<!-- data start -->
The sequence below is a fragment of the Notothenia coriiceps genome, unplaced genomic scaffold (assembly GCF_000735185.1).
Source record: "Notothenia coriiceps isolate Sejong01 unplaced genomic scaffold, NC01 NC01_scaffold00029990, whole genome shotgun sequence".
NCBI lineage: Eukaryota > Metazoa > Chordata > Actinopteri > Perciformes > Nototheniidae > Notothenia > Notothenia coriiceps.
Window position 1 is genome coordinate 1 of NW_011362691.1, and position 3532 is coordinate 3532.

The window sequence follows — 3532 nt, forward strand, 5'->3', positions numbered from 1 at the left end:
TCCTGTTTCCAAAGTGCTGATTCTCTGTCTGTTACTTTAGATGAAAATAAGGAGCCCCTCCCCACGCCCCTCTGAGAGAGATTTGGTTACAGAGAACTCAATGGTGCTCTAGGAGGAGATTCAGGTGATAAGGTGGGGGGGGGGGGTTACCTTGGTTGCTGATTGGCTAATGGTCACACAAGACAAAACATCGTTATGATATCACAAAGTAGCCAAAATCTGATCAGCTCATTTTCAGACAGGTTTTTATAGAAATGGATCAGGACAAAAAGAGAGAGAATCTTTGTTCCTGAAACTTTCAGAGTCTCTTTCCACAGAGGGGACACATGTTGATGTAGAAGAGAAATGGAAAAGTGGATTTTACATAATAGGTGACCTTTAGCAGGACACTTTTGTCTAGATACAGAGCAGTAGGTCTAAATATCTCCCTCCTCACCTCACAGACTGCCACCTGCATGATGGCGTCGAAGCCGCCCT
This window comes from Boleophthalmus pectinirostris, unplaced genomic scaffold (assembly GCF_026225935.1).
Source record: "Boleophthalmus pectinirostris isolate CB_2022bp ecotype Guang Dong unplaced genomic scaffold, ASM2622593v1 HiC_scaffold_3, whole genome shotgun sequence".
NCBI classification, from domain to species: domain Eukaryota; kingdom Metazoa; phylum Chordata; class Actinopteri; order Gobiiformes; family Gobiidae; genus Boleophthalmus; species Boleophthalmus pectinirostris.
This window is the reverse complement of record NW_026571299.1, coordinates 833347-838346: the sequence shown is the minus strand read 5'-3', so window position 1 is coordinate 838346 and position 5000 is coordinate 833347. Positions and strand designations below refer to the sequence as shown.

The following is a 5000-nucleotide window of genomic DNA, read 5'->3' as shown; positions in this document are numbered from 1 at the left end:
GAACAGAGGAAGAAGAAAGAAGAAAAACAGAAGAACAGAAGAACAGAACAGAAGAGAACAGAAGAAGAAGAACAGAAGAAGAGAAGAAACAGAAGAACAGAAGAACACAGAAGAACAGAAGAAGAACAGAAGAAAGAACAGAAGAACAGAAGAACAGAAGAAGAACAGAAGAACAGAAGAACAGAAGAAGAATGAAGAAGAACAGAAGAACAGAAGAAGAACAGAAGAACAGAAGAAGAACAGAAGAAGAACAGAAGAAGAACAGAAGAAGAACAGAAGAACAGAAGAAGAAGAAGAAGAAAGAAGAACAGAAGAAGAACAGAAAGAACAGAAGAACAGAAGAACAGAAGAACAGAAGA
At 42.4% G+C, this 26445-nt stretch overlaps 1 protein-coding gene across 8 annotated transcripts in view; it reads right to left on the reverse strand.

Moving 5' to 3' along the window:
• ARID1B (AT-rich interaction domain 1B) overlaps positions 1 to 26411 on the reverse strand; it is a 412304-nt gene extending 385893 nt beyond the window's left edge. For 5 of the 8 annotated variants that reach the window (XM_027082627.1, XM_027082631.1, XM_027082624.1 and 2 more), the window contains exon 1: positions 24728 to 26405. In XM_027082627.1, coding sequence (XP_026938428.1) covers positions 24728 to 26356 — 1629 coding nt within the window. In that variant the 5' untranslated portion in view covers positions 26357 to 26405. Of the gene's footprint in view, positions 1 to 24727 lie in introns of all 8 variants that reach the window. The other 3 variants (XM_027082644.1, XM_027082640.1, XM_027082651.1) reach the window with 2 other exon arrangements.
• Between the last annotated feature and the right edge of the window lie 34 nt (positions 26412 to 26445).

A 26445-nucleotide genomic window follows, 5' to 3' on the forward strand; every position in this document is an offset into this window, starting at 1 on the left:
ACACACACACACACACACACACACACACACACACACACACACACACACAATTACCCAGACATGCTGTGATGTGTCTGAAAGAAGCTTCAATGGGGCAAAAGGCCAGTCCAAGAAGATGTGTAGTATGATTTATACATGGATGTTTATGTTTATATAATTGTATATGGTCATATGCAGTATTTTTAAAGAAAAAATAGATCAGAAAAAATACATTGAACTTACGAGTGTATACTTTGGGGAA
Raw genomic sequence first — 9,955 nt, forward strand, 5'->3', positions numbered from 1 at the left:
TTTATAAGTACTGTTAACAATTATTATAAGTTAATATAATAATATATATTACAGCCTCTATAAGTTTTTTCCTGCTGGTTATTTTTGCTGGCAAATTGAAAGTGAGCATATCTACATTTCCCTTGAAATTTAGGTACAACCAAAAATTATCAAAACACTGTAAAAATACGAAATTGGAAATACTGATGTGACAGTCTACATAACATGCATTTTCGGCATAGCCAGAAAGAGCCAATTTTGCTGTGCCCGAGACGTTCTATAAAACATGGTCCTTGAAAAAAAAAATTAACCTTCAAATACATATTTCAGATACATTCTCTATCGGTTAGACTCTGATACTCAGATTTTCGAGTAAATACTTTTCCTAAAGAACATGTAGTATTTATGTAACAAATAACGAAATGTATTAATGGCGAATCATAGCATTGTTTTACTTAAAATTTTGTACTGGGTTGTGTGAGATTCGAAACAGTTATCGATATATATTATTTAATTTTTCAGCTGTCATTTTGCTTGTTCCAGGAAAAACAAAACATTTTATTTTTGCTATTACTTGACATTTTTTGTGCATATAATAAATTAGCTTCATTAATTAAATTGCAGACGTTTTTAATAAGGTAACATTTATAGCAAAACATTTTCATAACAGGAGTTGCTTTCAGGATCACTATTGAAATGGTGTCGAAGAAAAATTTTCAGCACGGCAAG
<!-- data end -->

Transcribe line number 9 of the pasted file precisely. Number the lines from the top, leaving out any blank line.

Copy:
NCBI classification, from domain to species: domain Eukaryota; kingdom Metazoa; phylum Chordata; class Actinopteri; order Gobiiformes; family Gobiidae; genus Boleophthalmus; species Boleophthalmus pectinirostris.